Harvey David Cohen was born in Cincinnati, OH, on June 3, 1921, the oldest of five children. He attended Hughes High School and the University of Cincinnati as a scholar-athlete, receiving honors for both his academic and diving successes. After the bombing of Pearl Harbor, Harvey set aside his education to answer the call for troops. With only one year of undergraduate studies remaining, he enlisted in the US Army on August 18, 1942. Upon first arriving at the training base, Harvey learned that a search for a bugler had been unsuccessful. Even though he had never played this instrument, he volunteered, confident that his talent on piano, violin and guitar would enable him to learn this instrument quickly. Luckily, Harvey’s musical abilities did indeed extend to this wind instrument. During most of the war Harvey taught code for the Military Intelligence Service. The Army Aviation Corps tapped his knowledge of code and he was among the few who flew the Hump, the term used for flying over the Himalayan Mountains, which was known to be extremely dangerous with the dearth of reliable charts, radio navigation aids and weather reports. After the war he returned to the University of Cincinnati to complete his undergraduate studies, eventually earning his Doctorate of Law there in the spring of 1947.
Janet Guttman Cohen was born March 31, 1925, in Cincinnati, OH. Her parents were respected, involved members of the Wilmington, OH community who developed Janet’s broad knowledge, values, manners and grace. Her mother, a fifth grade math teacher, enrolled Janet in Girl Scouts, and in elocution, tap, toe and ballet classes at the Cincinnati Conservatory of Music. Janet was a cheerleader at Wilmington High School and worked after school and on weekends at her father’s store,
The Paris, in downtown Wilmington. While attending Miami University in Oxford and Ohio State, she majored in business administration, though if truth be told she not only majored in social life, she mastered it. She pledged Sigma Delta Tau and organized many of its themed socials and benefits. Over the summers during WWII, Janet helped the war effort by working at the Glider base in Wilmington and at Patterson Field in Dayton. Janet knew Harvey since she was twelve years old, often visiting the Cohen home to play with his sister. But, it wasn’t until their 20’s in the summer of 1947 that cupid’s arrow hit.
Four months later on October 16, 1947, they eloped. That fall he started his professional career at a local law firm and she quit her job at Mabley & Carew to make a home for them. She was creative and frugal, enjoying her search for the finest antiques to fill their home. Janet saved the money their parents gave them when they married and put away a portion of every paycheck. Eventually they used this bounty as a down payment on their first house.
On August 12, 1949, they welcomed their only child Frances Ory Cohen to the world and doted on her. She instilled in Fran a strong, independent character and honest and caring values. When Janet’s only brother Sam died in a home fire, she reared his children Kim and Scott for much of their early lives. During these years, Janet led a Brownie Troop, worked for a health clinic for underprivileged pregnant women, and later volunteered at Heart Mart (a local non-profit auxiliary) while continuing her practice of saving, which eventually gave them their start in real estate development. In 1959, they bought their second home in a new development--Hilton Head Island, SC--before venturing to commercial real estate.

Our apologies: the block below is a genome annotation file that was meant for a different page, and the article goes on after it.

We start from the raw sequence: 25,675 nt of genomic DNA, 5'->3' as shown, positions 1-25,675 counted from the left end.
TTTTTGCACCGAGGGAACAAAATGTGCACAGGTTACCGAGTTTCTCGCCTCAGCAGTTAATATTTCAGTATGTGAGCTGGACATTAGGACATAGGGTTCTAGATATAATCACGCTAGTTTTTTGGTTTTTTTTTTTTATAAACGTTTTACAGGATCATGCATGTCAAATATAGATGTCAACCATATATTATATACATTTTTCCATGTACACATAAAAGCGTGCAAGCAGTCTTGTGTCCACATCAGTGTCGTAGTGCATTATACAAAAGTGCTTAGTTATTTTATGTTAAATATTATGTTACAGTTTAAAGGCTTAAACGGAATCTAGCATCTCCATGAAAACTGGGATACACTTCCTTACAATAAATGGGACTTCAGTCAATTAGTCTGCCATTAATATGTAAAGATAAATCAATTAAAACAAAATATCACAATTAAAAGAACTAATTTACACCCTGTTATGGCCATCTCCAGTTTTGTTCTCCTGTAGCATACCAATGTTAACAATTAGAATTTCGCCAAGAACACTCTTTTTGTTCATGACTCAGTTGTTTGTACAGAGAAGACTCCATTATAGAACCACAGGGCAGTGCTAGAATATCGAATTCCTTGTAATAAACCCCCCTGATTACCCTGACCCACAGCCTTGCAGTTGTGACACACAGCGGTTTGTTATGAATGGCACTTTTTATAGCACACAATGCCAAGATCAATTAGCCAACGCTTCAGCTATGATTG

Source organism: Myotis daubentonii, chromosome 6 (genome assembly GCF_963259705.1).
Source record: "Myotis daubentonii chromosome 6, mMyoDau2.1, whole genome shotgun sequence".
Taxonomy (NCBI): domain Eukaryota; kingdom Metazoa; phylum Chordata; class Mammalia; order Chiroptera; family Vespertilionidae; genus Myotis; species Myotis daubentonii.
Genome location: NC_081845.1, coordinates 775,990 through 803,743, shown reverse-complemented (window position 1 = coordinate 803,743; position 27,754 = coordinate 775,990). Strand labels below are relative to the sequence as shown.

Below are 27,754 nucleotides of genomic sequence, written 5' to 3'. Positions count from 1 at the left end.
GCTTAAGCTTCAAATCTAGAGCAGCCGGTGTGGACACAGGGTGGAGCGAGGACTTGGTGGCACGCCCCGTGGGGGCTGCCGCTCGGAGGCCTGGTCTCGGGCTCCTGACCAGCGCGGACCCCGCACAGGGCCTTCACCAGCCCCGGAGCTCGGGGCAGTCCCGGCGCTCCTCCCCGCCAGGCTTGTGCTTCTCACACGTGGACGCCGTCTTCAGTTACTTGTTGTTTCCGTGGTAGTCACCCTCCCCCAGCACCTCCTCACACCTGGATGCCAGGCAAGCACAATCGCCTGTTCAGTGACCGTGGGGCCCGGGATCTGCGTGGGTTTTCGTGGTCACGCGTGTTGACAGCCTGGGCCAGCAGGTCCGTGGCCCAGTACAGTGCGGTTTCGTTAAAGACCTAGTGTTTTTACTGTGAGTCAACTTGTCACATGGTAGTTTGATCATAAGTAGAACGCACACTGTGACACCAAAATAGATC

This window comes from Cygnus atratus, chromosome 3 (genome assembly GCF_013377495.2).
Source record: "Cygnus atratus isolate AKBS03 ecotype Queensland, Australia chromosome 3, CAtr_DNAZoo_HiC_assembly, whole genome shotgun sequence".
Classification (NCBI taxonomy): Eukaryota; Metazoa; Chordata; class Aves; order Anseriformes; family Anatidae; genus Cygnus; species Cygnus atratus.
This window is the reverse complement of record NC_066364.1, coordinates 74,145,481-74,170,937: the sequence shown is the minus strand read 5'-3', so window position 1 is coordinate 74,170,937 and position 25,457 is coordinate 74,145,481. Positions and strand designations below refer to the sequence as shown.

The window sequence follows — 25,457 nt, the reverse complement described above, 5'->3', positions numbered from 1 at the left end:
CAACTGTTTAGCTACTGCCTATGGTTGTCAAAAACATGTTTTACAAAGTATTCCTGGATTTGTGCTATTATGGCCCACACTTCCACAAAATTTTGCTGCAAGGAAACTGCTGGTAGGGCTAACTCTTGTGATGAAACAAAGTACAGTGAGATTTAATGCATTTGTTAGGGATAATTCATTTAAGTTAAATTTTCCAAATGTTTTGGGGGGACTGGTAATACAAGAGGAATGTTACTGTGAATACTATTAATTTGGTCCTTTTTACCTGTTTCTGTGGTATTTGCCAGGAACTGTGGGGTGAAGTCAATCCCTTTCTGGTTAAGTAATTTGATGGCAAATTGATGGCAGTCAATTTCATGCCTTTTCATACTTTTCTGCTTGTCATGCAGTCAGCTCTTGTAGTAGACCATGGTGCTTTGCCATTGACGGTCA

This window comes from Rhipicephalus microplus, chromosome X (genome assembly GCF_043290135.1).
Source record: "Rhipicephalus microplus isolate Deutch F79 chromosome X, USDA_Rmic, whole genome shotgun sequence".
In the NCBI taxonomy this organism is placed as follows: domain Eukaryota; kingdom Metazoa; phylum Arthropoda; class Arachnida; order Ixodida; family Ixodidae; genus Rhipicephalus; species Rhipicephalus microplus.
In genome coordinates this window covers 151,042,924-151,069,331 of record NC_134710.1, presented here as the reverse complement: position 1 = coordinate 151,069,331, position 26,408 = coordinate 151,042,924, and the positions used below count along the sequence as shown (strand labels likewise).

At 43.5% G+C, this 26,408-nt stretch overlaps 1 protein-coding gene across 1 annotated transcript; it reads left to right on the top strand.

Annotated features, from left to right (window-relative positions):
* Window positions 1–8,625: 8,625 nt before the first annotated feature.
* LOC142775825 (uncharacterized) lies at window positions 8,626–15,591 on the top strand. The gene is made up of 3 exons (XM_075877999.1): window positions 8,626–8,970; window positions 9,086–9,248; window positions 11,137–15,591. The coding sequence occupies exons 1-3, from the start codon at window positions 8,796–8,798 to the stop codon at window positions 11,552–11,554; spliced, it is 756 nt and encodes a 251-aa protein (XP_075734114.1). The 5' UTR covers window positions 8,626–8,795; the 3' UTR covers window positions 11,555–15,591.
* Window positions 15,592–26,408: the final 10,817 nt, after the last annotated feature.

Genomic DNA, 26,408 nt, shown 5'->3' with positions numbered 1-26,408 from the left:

Cincinnati attorney turned developer Harvey Cohen was attracted to a project’s potential and he found the most intriguing challenges in urban revitalization. By developing surrounding properties, Harvey turned the once quiet Skywalk of downtown Cincinnati into a bustling commercial area. Recognizing his propensity for risk-taking, the city approached him to develop a fringe area then known as Harry’s Corner. The expansive Convention Place Mall resulted. The renewal project closest to his heart was the old Cincinnatian Hotel--a downtown landmark since 1882, where he and Janet honeymooned. When its charm was restored in the 1980’s, Harvey and Janet retired to Naples, Florida.
In their personal lives, they lived by the 10 Commandments, known for being honest and good-hearted, and they often exhibited a wonderful shared sense of humor. In business, Harvey’s word was his bond and his handshake was stronger than any contract.
Harvey and Janet established this scholarship fund on August 2, 2006. Later, when it came time to consider their legacy, Harvey stated simply, “It’s about humanity.” Before they could finalize their other legacy contributions, on July 17, 2010, their daughter Fran died of breast cancer. Harvey’s heartache caused his health to deteriorate quickly and he followed her in death on February 27, 2011. Harvey and Janet both had recognized the importance of a student union where students are engaged in activities beyond the classroom. In this center, enduring friendships, lifelong leadership skills and the values of civility, cooperation and caring are developed, and these were the interactions, skills and values that were important to the Cohens’ own success in business and in life. Janet was especially fond of this facility because it is alive with activity and laughter.
When Janet presented their legacy gift to the University, through her tears she endearingly referred to the student union as “Harv’s Place.” In recognition of that significant and meaningful gift to enrich the college experience, Florida Gulf Coast University dedicated the student union to them on January 10, 2012. Even before the building was dedicated “Harvey and Janet Cohen Center,” the student body was already referring to their place away from home as “Harv’s Place.”